Object name: M091

Designation(s): M091,

M91 is a spiral galaxy in the Virgo Cluster. NED's non-redshift distance is about 54 million light-years though most sources say 60 million light-years. A 1999 paper using the HST to study its few cepheid variable stars came up with a distance of 52 million light-years plus or minus 6.5 million light-years.

Redshift for the Virgo Cluster is highly unreliable as the cluster members are orbiting rapidly about it some even having blue shifts. M91 is a very obvious barred spiral whose core has Seyfert activity. It is often considered the faintest of the Messier objects. While discovered by Charles Messier on March 18, 1871 there was nothing ever found at his position. Now it is thought he referenced it from M58 when he thought he was using M89. But this wasn't discovered until 1969. Thus many older sources credit William Herschel as its discoverer on April 8, 1784. You can read more on this at:

This put it in the original Herschel 400 observing program. My notes from April 23, 1985 with my trusty Cave 10" f/5 on a fair but moonlit night at up to 150x reads: "Large, knotty galaxy. Spiral structure seems on the verge of coming through. Seems to be a detached piece to the south. Is this a small galaxy or a knot in an out arm. Most probably a knot as at times of best seeing a faint curving arch is seen from it to the west end of the main halo. Very interesting." Apparently, I wasn't as hurt by the moon as my notes might indicate.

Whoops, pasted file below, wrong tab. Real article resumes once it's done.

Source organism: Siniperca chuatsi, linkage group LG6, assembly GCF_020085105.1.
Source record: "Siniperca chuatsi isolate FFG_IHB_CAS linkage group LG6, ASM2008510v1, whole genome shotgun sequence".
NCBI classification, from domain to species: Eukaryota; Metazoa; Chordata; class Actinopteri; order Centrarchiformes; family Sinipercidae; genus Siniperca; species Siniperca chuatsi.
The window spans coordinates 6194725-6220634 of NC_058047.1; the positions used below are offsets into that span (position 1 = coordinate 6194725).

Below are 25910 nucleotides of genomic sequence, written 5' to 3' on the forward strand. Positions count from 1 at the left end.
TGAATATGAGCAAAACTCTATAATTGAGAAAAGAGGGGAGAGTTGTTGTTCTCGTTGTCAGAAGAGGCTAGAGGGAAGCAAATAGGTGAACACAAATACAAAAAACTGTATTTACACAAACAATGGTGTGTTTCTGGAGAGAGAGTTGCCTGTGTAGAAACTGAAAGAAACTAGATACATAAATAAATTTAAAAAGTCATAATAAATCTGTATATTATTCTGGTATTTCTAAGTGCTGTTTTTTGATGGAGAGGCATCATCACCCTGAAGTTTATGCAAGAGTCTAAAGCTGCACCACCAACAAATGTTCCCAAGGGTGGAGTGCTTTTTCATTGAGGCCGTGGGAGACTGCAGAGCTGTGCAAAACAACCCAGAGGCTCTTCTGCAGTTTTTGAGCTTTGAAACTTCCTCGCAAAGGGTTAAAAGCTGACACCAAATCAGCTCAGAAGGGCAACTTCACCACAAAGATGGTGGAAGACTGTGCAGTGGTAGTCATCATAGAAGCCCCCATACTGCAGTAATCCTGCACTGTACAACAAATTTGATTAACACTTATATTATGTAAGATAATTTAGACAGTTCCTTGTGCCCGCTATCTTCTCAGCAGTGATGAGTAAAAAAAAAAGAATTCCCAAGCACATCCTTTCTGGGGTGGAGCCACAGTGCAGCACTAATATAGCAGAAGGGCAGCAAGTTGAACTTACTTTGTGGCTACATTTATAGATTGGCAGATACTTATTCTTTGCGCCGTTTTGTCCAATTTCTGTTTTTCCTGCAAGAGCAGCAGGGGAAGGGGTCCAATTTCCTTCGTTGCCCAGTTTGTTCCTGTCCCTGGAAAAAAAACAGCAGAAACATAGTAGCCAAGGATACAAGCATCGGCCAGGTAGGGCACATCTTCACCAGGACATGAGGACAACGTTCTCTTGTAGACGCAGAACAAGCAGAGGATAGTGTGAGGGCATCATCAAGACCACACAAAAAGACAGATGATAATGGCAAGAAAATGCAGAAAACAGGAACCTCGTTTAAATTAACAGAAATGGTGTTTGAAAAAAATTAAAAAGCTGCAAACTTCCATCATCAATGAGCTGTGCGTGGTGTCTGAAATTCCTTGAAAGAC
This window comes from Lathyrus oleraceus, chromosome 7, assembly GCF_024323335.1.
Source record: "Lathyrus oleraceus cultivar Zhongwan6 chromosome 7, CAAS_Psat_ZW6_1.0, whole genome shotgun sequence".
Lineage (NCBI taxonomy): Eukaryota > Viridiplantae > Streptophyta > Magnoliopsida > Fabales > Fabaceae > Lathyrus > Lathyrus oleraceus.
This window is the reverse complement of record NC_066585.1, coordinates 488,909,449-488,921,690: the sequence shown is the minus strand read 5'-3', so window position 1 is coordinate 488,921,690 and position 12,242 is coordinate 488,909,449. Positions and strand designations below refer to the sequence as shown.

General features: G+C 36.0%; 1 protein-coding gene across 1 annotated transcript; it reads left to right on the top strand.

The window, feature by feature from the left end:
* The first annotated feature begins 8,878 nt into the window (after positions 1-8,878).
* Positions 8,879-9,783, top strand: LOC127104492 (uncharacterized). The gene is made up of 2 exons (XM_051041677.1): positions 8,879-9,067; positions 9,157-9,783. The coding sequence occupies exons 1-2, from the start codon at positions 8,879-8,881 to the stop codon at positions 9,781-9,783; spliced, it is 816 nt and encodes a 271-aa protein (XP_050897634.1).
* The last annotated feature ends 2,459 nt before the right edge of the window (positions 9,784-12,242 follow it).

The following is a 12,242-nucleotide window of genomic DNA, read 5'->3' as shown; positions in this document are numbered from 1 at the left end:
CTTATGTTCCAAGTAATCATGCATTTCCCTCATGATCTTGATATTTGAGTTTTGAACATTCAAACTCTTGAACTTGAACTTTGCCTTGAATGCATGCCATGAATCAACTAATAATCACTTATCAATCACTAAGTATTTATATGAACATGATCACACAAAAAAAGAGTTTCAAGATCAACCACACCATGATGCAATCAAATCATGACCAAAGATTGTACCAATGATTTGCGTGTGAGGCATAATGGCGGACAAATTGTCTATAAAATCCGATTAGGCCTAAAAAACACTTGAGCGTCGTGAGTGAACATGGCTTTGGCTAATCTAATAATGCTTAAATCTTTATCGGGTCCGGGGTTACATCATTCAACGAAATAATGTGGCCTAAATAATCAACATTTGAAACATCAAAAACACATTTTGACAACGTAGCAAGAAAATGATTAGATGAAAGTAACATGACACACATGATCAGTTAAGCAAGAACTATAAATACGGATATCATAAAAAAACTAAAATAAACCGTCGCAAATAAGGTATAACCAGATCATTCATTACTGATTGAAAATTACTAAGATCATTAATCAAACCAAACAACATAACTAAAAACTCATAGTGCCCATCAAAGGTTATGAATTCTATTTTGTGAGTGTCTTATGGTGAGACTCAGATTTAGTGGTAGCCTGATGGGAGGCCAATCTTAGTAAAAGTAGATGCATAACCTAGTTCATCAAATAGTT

I recently prepared an annotated image for this field including two asteroids and two galaxy cluster, one seen along the right edge. Normally the position of the cluster matches that of the BrClG (Bright Cluster Galaxy) so I point both with one entry as I did with the group to the southeast of M91. But in this case, there was a few seconds of arc difference between the two so both are noted. A "p" after a distance indicates a photometric redshift was used rather than the more accurate spectroscopic one I normally use. This may explain why the BrClG has a slightly different distance than the cluster itself. VPC stands for the Virgo Photometry Catalogue. ASK stands for Automatic Spectroscopic K-means-based classification. I use this when only positional catalog names are available. They are so long as to make annotation difficult. If I don't have any non-positional name I use G, GC or Q for galaxy, galaxy cluster or Quasar.

This was taken in my very early days of digital imaging when I was poor at retaining star color and let read noise limit my ability to see faint detail clearly. I also underexposed it adding to the noise issue. I do need to retake this one to get better detail in the faint outer arms.

14" LX200R @ f/10, L=6x5' RGB=3x5' STL-11000XM, Paramount ME